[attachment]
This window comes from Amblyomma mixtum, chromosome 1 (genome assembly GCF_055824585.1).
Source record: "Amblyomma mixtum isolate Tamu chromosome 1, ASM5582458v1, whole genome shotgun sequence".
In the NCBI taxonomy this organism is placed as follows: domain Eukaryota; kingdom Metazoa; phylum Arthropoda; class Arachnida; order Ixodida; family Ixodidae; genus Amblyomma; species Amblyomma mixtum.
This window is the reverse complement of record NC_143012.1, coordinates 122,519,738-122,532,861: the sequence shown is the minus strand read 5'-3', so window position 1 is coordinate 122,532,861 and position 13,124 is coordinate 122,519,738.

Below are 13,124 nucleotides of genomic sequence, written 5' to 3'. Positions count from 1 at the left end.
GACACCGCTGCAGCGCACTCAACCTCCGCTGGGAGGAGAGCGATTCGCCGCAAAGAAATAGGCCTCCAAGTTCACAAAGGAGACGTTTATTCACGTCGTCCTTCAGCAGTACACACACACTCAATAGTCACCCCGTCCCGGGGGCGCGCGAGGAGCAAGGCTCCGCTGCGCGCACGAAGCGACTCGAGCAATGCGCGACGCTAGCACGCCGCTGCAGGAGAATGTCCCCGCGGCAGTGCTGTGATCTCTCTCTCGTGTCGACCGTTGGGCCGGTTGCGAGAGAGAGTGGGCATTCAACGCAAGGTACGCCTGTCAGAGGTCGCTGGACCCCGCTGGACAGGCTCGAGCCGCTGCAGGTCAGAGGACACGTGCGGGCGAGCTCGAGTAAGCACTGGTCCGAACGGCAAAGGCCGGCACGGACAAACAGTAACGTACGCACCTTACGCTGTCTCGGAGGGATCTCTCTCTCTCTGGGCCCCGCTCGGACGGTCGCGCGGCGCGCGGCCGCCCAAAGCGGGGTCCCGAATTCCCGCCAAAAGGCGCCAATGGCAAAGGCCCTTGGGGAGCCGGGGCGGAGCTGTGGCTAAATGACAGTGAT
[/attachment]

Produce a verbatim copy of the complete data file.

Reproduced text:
This window comes from Amblyomma mixtum, chromosome 1 (genome assembly GCF_055824585.1).
Source record: "Amblyomma mixtum isolate Tamu chromosome 1, ASM5582458v1, whole genome shotgun sequence".
In the NCBI taxonomy this organism is placed as follows: domain Eukaryota; kingdom Metazoa; phylum Arthropoda; class Arachnida; order Ixodida; family Ixodidae; genus Amblyomma; species Amblyomma mixtum.
This window is the reverse complement of record NC_143012.1, coordinates 122,519,738-122,532,861: the sequence shown is the minus strand read 5'-3', so window position 1 is coordinate 122,532,861 and position 13,124 is coordinate 122,519,738.

Below are 13,124 nucleotides of genomic sequence, written 5' to 3'. Positions count from 1 at the left end.
GACACCGCTGCAGCGCACTCAACCTCCGCTGGGAGGAGAGCGATTCGCCGCAAAGAAATAGGCCTCCAAGTTCACAAAGGAGACGTTTATTCACGTCGTCCTTCAGCAGTACACACACACTCAATAGTCACCCCGTCCCGGGGGCGCGCGAGGAGCAAGGCTCCGCTGCGCGCACGAAGCGACTCGAGCAATGCGCGACGCTAGCACGCCGCTGCAGGAGAATGTCCCCGCGGCAGTGCTGTGATCTCTCTCTCGTGTCGACCGTTGGGCCGGTTGCGAGAGAGAGTGGGCATTCAACGCAAGGTACGCCTGTCAGAGGTCGCTGGACCCCGCTGGACAGGCTCGAGCCGCTGCAGGTCAGAGGACACGTGCGGGCGAGCTCGAGTAAGCACTGGTCCGAACGGCAAAGGCCGGCACGGACAAACAGTAACGTACGCACCTTACGCTGTCTCGGAGGGATCTCTCTCTCTCTGGGCCCCGCTCGGACGGTCGCGCGGCGCGCGGCCGCCCAAAGCGGGGTCCCGAATTCCCGCCAAAAGGCGCCAATGGCAAAGGCCCTTGGGGAGCCGGGGCGGAGCTGTGGCTAAATGACAGTGAT